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experienced people as well as some just starting their careers. “A lot of our folks are less than five years in policing. Some are less than three,” he said. “One of the things, with Capt. Craft’s help, is we’ve been able to identify and bring on board some already certified people.” Bradley also added the position of corporal. “The reason we did that is that’s my FTO (field training officers) program,” he said. “You now have a corporal, and what that corporal does is takes somebody by the hand and has them ride with them, but also they are learning to be a supervisor.” This develops the department’s career ladder, with the steps going from corporal to sergeant to lieutenant, who generally runs a shift, Bradley said. He’s also been adding detectives and wants to add another one because having more is what “helps us solve cases.” The department has recently beefed up its officer training program. “It’s very important that we train folks and train folks on a regular basis,” said Bradley. Deputy Chief Marvin Hammond has been creating training scenarios to help further develop the newer officers, and the department also now has a one-week orientation program for all of its new officers — certified or not — on procedures and policies. Now with enough officers, the department has also recently divided the city up into different patrol districts. “Whenever you finish a call, you go back to that district, and that goes back to the cop on the beat,” said Bradley. This allows the officers to get to know the people in their patrol districts, and the residents can get to know them. “Most often, if you return to that same location, your presence is noticed,” said Bradley. “The troublemakers notice when you are there. They notice when you leave, too, but they’ll know you’re coming back. So we are slowly but surely moving into that, and it will be a good thing.” The hope is to develop a line of commu-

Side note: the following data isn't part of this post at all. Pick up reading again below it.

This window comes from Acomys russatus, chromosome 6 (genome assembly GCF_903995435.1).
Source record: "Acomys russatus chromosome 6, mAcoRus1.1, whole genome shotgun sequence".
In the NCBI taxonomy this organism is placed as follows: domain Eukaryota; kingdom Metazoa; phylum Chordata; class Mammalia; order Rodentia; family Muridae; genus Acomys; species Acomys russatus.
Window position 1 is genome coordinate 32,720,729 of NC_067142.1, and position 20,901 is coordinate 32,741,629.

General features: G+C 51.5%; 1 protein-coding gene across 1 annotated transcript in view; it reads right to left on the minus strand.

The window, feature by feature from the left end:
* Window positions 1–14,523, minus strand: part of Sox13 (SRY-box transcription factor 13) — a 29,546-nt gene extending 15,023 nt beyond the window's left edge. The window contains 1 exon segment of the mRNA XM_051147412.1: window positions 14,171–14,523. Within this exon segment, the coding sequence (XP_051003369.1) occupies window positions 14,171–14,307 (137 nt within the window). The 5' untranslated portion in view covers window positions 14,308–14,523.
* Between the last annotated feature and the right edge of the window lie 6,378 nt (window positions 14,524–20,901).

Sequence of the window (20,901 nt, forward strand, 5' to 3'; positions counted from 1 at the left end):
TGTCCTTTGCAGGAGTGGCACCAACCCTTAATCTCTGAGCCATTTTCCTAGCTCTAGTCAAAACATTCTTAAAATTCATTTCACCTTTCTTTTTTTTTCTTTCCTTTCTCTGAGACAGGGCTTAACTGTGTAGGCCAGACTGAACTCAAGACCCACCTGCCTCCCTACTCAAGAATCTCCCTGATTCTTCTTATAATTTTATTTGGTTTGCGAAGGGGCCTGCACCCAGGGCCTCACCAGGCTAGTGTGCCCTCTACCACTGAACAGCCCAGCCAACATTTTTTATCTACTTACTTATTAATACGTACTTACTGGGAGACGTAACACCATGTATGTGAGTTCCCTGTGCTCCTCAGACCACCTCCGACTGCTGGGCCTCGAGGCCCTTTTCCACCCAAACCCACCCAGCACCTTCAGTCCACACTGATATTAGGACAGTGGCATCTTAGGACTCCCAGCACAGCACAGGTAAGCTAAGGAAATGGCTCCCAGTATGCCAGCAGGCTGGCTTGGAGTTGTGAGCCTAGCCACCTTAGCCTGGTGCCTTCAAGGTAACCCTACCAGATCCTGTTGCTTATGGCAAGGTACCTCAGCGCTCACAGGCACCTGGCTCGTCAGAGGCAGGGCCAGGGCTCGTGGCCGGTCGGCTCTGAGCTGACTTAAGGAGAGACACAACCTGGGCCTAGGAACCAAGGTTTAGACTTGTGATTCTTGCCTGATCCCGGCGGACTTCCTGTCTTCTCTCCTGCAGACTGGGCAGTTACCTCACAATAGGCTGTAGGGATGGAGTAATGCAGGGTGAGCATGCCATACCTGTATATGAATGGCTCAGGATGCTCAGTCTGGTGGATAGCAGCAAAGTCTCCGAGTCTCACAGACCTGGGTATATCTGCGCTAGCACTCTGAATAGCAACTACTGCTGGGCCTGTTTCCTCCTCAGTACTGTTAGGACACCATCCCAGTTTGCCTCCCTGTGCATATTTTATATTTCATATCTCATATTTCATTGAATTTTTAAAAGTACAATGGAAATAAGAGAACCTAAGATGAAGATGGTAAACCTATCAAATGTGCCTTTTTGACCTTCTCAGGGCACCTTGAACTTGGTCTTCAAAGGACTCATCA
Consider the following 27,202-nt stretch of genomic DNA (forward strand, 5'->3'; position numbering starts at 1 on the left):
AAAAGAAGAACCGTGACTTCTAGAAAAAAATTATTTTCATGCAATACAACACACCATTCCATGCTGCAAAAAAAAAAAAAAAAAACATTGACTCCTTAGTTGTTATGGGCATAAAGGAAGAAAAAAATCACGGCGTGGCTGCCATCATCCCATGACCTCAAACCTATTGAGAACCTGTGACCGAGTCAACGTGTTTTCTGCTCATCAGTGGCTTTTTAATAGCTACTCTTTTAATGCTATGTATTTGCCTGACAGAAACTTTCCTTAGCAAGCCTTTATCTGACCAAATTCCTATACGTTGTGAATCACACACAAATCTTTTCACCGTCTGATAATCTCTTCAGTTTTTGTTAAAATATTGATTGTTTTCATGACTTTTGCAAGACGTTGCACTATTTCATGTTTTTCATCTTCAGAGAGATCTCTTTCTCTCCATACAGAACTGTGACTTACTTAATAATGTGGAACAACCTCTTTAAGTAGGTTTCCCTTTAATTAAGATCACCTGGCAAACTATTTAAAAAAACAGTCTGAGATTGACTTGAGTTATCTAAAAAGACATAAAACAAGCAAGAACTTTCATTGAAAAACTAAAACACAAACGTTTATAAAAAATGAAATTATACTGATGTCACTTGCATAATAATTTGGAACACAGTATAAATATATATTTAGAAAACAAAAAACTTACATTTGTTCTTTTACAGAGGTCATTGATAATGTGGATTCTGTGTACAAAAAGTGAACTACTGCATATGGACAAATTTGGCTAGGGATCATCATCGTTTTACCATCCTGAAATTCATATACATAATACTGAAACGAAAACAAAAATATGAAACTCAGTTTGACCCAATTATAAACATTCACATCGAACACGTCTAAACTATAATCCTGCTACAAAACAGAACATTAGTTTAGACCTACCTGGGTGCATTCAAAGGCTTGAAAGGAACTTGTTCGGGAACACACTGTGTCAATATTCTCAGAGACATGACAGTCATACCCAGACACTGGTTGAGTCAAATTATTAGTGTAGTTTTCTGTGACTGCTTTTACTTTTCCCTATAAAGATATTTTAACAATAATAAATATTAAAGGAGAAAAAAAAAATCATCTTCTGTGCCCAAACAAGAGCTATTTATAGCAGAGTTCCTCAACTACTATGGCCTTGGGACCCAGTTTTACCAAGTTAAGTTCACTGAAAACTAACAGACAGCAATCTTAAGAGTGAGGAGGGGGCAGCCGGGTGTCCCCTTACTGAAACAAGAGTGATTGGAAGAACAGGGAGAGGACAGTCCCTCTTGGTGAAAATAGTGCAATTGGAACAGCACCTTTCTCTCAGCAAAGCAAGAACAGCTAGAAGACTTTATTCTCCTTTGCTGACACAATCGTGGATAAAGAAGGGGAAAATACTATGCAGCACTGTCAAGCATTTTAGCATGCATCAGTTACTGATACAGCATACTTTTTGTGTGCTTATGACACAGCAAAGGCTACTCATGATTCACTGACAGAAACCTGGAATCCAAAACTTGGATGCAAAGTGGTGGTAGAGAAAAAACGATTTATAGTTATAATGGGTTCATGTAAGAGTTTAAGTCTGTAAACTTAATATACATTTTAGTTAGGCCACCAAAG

nication between the officers and the residents. “It makes a difference,” Bradley said. With new ideas and approaches, Bradley said he told the staff when he first arrived, “You’re going to help me earn your respect. Until I earn that, then we’ll be kind of tiptoeing around each other a little bit.” “One of the things that I’ve really enjoyed is we’ve presented new ideas to staff that are maybe a little different way to approach different things, and they haven’t stonewalled,” Bradley said. “They have said, ‘OK, he asked us to give him a chance, so let’s see.’” Bradley said policing today is a tough business. “When I was growing up, you either wanted to be a policeman, a fireman or a doctor,” he said. “You don’t see that as much anymore. There’s just a lot of stress out there for the officers.” From crime to traffic accidents, some weeks are tough for all first responders, Bradley said. “I don’t care how big and bad you are, it’ll affect you,” he said. “If you care about people at all, it’ll affect you.” One way to help with the stress the officers face is by bringing in a department chaplain. Bishop Roger B. Jenkins will begin serving in that role this week, and Bradley is looking at adding another clergyman to the team, he said. “We want to have that tool for the staff and for the community to use,” the chief said. v v v

Since coming to Greenwood, Bradley and his wife, Barbara, have bought a house. They have been married for 27 years. She is a retired teacher who is still residing in Woodville, where she works at a library and antique store. While she’s looking for a job opportunity in Greenwood, she and her husband make the over three-hour trip to visit each other. But the temporary separation isn’t out of